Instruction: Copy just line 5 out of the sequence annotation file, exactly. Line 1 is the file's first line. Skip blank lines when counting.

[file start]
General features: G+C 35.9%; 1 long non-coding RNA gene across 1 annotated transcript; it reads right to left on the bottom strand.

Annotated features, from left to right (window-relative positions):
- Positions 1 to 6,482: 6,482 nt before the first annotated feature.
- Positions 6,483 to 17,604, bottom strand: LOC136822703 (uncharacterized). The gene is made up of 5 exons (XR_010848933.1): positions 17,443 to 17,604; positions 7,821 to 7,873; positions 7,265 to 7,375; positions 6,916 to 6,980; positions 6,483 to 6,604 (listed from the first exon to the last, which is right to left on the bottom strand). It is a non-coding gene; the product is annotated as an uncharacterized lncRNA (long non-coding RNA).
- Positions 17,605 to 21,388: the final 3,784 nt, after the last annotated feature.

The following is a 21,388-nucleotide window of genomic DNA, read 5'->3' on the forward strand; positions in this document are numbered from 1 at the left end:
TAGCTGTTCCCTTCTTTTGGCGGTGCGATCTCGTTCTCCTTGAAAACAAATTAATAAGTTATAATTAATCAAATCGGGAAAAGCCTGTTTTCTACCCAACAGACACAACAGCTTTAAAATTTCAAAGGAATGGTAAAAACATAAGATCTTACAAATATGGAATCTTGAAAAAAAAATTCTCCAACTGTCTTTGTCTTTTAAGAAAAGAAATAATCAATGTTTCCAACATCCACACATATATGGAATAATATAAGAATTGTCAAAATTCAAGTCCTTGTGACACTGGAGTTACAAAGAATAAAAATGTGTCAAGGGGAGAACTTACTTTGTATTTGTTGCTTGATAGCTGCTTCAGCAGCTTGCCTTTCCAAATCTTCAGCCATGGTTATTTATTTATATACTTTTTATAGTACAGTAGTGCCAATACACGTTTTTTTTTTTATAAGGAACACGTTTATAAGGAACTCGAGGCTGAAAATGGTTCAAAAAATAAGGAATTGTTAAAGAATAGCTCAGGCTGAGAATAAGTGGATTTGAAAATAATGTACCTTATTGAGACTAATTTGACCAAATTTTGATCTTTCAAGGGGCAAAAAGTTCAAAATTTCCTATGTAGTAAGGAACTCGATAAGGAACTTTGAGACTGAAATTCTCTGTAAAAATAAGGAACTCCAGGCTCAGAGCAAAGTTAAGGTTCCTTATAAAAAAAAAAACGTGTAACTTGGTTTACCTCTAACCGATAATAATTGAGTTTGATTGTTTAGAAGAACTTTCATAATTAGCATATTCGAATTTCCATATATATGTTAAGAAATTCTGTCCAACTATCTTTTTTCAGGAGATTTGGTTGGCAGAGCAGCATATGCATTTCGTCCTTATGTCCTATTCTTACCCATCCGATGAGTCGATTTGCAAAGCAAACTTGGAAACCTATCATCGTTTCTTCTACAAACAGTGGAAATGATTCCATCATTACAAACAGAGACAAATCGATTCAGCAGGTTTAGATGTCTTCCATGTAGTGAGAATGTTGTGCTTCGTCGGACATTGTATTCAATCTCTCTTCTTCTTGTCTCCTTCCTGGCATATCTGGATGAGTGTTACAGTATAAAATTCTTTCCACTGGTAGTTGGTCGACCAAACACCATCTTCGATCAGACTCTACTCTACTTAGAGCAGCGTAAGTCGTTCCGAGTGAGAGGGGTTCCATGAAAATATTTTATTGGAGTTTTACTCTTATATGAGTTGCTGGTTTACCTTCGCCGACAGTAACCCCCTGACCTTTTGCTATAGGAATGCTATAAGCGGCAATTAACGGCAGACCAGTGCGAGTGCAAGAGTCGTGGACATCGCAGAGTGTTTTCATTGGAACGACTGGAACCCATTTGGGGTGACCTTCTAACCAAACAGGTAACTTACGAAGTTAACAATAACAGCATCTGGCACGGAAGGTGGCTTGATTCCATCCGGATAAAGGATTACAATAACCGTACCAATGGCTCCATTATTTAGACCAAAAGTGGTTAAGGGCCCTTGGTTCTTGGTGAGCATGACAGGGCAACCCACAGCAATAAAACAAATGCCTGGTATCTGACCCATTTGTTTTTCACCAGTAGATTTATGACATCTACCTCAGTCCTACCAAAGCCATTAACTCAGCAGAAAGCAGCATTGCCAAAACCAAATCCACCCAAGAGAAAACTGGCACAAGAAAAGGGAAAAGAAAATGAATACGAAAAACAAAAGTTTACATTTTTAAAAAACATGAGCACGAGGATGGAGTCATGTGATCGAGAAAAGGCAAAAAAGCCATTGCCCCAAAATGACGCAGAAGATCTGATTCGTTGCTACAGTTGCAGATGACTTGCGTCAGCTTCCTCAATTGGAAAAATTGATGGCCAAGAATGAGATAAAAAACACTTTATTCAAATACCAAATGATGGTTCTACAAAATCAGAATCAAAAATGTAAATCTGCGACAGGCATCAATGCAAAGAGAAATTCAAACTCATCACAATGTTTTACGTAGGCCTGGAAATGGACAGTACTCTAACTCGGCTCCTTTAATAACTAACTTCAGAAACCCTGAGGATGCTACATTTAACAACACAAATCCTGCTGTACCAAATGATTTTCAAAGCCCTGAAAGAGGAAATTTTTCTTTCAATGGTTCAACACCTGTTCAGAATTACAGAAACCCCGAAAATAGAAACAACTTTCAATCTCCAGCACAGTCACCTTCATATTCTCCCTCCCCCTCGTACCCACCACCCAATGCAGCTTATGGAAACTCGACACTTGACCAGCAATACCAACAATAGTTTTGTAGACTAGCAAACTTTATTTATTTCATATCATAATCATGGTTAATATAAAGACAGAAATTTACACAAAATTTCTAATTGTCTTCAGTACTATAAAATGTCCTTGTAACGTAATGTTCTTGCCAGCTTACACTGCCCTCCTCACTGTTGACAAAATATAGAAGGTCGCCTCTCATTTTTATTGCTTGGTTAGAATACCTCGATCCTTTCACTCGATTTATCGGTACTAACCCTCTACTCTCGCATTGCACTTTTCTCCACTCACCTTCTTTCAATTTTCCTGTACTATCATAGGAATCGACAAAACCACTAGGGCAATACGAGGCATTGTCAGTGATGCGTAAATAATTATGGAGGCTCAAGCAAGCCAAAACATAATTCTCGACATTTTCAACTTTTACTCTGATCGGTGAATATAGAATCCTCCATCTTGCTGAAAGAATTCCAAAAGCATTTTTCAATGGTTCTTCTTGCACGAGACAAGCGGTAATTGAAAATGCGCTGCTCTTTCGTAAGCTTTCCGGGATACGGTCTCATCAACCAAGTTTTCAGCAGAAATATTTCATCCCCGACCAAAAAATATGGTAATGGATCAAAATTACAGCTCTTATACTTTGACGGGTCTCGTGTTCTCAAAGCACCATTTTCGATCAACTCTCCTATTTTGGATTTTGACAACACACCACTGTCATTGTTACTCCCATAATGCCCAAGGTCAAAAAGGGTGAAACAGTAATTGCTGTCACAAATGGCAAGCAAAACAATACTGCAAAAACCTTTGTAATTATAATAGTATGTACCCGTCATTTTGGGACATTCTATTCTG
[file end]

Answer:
- Positions 17,605 to 21,388: the final 3,784 nt, after the last annotated feature.